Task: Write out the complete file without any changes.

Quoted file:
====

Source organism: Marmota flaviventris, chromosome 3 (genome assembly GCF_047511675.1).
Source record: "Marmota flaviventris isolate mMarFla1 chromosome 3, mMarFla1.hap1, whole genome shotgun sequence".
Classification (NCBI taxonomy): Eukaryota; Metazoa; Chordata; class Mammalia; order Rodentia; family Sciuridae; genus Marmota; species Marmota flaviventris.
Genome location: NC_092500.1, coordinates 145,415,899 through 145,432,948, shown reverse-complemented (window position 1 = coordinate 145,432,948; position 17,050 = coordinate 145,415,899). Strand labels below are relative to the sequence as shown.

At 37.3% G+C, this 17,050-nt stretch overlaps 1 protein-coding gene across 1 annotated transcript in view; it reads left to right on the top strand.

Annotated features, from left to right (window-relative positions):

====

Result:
Source organism: Marmota flaviventris, chromosome 3 (genome assembly GCF_047511675.1).
Source record: "Marmota flaviventris isolate mMarFla1 chromosome 3, mMarFla1.hap1, whole genome shotgun sequence".
Classification (NCBI taxonomy): Eukaryota; Metazoa; Chordata; class Mammalia; order Rodentia; family Sciuridae; genus Marmota; species Marmota flaviventris.
Genome location: NC_092500.1, coordinates 145,415,899 through 145,432,948, shown reverse-complemented (window position 1 = coordinate 145,432,948; position 17,050 = coordinate 145,415,899). Strand labels below are relative to the sequence as shown.

At 37.3% G+C, this 17,050-nt stretch overlaps 1 protein-coding gene across 1 annotated transcript in view; it reads left to right on the top strand.

Annotated features, from left to right (window-relative positions):